Saturday 20 January 2018

Sheltered by the Zulus

A post today on the excellent Facebook group The Anglo-Boer War (The South African War) - 1899 - 1902 revealed a really interesting story:

After the battle of Nicholson's Neck, two men from the Mountain Battery were apparently found by local zulus and sent to Chief Khumalo at Driefontein. They were cared for and hidden there from the Boers until March 1900 when they were taken back into Ladysmith, after it was relieved. Does anyone have any further information on this fascinating story?

From:  The Natal Campaign. "A sacrifice betrayed" by Hugh Rethman. August 2017 page 160.

The battle of Nicholson's Nek was fought on October 30th, 1899 outside Ladysmith and just before the town was besieged. The unit is 10th Mountain Battery Royal Garrison Artillery. Ladysmith was relieved on February 28th, 1900.

Can the casualty rolls help identify these two men would have spent five months living with Zulus and being kept away from the Boers. No, the casualty rolls on their own are not sufficient, but with the extra casualty and medal roll information in The Register we can identify two likely candidates from the 10th Mountain Battery Royal Garrison Artillery:

Gunner 3684 W Bradley
Gunner 13714 W Adams

Both men are recorded as "missing - released" at Nicholson's Nek. Crucially they are not listed amongst the prisoners released by British forces in June-September 1900 from POW in the Transvaal. Their names could have been missed off or maybe they got back to Ladysmith after the battle, but in The Times for April 21st, 1900, Gunner Bradley is reported "alive and well in Ladysmith":

No similar mention for Gnr Adams has been traced.

Using the medal rolls, a crucial resource in determining what happened to casualties, neither man earned the Defence of Ladysmith clasp. So, if they weren't in Ladysmith why weren't they in a POW camp in the Transvaal?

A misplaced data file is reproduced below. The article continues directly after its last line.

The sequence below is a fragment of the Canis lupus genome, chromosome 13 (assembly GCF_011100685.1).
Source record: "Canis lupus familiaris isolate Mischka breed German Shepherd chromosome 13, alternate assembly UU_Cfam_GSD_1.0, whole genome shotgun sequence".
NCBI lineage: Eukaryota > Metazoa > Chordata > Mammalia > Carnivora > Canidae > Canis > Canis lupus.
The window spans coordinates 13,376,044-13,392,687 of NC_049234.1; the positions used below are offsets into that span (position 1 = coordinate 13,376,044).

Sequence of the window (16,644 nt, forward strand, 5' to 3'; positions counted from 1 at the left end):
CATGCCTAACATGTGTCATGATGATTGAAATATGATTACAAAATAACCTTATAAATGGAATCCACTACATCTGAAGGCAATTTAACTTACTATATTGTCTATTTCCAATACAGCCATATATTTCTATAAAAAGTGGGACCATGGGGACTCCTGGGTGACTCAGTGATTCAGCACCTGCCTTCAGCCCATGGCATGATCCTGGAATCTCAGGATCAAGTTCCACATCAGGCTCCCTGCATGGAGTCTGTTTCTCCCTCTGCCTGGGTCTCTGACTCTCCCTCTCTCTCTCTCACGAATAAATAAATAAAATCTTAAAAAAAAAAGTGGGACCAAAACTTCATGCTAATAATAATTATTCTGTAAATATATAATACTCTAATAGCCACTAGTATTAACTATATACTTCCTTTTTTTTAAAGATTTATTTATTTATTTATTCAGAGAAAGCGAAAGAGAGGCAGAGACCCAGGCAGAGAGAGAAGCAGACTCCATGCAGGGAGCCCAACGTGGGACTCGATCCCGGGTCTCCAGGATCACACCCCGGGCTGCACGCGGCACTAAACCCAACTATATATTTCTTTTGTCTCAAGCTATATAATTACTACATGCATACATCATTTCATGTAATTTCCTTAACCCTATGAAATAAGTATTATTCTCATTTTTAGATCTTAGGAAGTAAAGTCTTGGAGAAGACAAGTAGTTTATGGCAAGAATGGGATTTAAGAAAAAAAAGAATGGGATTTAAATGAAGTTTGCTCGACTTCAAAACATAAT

Back to the medal rolls, Adams earned the clasp for Laings' Nek, the qualifying period being June 2nd-9th, 1900. The first POWs were not released until June 6th. It is highly unlikely for Adams to have been released on the 6th and sent back to his unit in the front line before the 9th. Most prisoners were not fit for service. As POWs they lived on short rations, in tin huts with limited medical care. Bradley earned the single clasp Natal, he did not earn a clasp for the Transvaal like many of his comrades who were POWs did. Adams did earn the Transvaal and Orange Free State clasps, but his presence at Laing's Nek proves beyond doubt he was not a POW in the Transvaal.

So, where these men guests of the Zulu for five months?

Service papers exist for both men but agonisingly they make no mention of such an episode. More work is required, but it is certain they were not POWs in the Transvaal and Bradley was certainly not with the Army until he turned up in Ladysmith in April 1900.

Image reproduced from The Times Digital Archive.